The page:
Stephen asked how I slept this morning. I told him it was awful: I tossed and turned and woke up multiple times, either crying or screaming. He asked if I had nightmares.
Well, I don’t know. My dreams had simply re-lived the previous two days, so does that count as nightmares?
We waited out a community-wide fight on Sunday night. We then woke on Monday morning to learn that our sweet friend, Daw Ma Oo, had been arrested the night before in the market. Perhaps this is where the tensions started: fear.
Daw Ma Oo is our friend that sells flowers with us every Friday, so this was particularly heavy news, and we weren’t sure how to respond. I don’t know how much detail we can share publicly, but the attempts to pay a form of “bail” were not accepted. Nor will she be deported. Instead, she’ll be kept in prison for 45 days.
She is the primary breadwinner for her home. Her husband does some farming and raises some animals. She has six sons, three of which live with her, in addition to one daughter-in-law and a granddaughter. Two more sons and their wives and kids live in other houses in our little community.
Her fifteen-year-old son was with her when she was arrested, but he was left behind to return and tell the family the news. And so the days have now been full of trying to come up with solutions: how to keep the flower business going on Friday, how to incorporate the daughter-in-law into bread making for additional income, how to make sure Daw Ma Oo is fed and cared for in prison, how to make sure the family has rice today.
So in my dreams, our dear friend was in prison and we were trying to figure out all the details. And that is preciously what we’ve been doing.
We woke up Tuesday to a few visitors at our gate. A few high school students from a nearby home help translate for us every week at House Church. On Monday night, one of them went missing. His friends came looking for him at our house early Tuesday morning, and before long we joined the search. Thus went the next three hours of checking hospitals and locations all around town, praying for his safety. Honestly, suicide rates are high here among teenagers, and I was fearful.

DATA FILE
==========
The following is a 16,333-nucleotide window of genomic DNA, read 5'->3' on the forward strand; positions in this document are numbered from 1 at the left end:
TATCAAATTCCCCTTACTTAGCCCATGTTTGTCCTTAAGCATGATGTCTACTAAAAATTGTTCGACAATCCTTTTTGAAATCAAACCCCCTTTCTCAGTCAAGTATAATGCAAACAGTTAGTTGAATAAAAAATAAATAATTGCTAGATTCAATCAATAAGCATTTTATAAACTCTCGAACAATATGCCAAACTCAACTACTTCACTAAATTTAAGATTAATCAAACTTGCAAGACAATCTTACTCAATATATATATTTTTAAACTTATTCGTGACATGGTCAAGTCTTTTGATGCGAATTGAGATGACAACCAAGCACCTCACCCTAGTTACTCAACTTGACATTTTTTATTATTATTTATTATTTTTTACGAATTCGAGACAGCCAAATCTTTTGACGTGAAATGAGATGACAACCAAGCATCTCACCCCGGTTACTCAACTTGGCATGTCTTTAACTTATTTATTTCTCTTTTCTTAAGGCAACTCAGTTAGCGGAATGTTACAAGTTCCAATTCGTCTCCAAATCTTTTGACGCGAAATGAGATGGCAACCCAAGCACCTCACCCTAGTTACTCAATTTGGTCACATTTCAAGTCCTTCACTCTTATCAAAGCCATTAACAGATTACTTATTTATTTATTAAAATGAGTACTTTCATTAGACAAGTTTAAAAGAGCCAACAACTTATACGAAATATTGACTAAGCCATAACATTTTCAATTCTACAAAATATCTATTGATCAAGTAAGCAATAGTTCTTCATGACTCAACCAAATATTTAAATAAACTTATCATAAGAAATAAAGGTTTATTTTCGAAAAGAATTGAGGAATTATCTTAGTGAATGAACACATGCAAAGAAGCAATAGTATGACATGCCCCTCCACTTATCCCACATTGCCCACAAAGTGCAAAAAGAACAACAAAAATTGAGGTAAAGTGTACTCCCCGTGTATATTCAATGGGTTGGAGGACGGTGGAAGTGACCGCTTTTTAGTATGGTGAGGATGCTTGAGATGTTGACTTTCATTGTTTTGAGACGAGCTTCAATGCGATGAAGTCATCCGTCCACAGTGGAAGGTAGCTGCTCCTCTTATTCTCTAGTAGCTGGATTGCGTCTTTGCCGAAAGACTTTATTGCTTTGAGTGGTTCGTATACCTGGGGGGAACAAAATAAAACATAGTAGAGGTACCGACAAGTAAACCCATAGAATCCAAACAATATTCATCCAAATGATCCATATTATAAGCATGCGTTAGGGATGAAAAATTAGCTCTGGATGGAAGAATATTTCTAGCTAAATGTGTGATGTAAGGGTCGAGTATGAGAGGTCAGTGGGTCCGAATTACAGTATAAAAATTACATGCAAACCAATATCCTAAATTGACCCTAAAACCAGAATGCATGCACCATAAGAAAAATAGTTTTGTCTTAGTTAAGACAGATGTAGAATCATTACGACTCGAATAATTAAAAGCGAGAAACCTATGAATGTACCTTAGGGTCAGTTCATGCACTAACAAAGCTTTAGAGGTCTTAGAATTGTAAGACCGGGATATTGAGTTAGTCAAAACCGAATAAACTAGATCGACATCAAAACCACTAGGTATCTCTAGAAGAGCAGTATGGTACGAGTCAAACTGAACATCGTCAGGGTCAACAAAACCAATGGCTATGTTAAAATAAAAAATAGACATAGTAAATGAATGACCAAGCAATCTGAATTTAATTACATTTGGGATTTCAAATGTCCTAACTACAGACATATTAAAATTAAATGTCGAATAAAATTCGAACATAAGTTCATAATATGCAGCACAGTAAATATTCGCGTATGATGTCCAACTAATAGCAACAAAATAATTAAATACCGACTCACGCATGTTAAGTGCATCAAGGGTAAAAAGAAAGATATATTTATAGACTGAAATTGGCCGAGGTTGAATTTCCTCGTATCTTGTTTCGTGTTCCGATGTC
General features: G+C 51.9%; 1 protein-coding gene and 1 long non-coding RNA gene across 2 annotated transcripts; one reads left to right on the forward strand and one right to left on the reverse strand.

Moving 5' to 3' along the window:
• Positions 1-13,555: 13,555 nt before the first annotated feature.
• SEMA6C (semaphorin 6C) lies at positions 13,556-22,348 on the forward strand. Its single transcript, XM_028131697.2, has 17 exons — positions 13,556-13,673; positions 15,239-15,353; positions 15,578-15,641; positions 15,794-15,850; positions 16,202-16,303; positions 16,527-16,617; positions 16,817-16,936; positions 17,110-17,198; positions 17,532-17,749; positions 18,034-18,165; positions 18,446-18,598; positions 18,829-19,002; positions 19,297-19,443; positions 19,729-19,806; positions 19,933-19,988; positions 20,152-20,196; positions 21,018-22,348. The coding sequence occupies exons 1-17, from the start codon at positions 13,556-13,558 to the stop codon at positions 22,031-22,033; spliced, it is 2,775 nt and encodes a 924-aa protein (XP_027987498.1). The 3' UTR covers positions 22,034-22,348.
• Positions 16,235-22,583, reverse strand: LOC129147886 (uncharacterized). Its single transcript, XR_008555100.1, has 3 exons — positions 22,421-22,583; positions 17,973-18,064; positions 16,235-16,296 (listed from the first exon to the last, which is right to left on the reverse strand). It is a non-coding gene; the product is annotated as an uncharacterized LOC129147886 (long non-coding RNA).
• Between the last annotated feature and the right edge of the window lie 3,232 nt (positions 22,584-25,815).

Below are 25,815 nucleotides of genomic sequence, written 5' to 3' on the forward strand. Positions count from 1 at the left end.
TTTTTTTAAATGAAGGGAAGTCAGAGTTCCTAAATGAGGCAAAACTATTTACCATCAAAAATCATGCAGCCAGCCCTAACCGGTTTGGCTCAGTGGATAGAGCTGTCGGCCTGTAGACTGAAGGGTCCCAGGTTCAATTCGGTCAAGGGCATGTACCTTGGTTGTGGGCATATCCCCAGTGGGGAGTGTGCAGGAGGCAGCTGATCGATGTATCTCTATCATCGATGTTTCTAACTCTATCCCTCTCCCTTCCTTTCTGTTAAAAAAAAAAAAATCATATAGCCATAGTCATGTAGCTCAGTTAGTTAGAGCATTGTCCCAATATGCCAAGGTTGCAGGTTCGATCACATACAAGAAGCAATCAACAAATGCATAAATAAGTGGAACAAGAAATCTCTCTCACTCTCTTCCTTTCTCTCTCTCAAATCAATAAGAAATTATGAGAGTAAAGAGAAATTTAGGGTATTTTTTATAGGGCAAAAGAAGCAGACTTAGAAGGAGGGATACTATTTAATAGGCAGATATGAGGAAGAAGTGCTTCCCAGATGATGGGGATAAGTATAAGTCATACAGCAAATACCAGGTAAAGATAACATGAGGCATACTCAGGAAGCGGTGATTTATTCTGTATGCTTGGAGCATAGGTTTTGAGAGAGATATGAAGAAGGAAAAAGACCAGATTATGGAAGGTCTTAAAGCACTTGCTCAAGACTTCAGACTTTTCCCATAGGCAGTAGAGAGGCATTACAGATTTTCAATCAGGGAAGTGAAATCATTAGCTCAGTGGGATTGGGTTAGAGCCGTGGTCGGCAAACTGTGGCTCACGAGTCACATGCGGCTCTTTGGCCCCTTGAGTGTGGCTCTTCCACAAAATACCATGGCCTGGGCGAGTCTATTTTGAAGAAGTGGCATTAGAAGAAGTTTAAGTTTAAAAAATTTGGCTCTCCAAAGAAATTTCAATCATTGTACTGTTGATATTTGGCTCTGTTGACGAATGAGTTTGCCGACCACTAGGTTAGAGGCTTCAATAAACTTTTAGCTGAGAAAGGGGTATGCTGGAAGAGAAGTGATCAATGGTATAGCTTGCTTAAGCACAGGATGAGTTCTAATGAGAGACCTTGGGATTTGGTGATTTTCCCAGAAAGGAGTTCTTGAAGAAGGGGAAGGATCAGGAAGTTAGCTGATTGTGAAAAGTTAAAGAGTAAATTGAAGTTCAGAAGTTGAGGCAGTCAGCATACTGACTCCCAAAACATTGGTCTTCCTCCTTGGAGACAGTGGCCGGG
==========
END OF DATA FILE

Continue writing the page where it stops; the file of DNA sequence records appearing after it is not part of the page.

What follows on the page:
Again, I’m not sure all I can say. It looks like now he went back to Burma, and it really isn’t in our hands, but we are hopeful he is safe. We are sad, though; he was a good friend and spending a few hours with him every week was special to us. He has been such a blessing to this community and has loved them with a servant heart.
So I also had dreams of us looking for our friend all around Mae Sot, which we did spend a good deal of time doing.
It has been a heavy week, and we are trying to pray through the next few days and what God has for us. We bake bread tomorrow, welcome a friend from the US in the afternoon, and share the resurrection story at House Church tomorrow night. We have two worship events we are hosting this weekend, in addition to delivering bread and flowers around town sans some staff and with heightened concerns.
Oh, and we have little sleep.
Per usual, I have no conclusions. I don’t know how to share the ups and downs of things here, particularly when it is some low lows. So rather than conclude, I’d just ask for prayer again. Pray for this community as we celebrate Easter here. Pray for Daw Ma Oo as she sits in prison, that God would meet with her. Pray for the down-trodden and broken-hearted–whether that be our friends or us!–that the hope of the resurrection would shine brilliantly.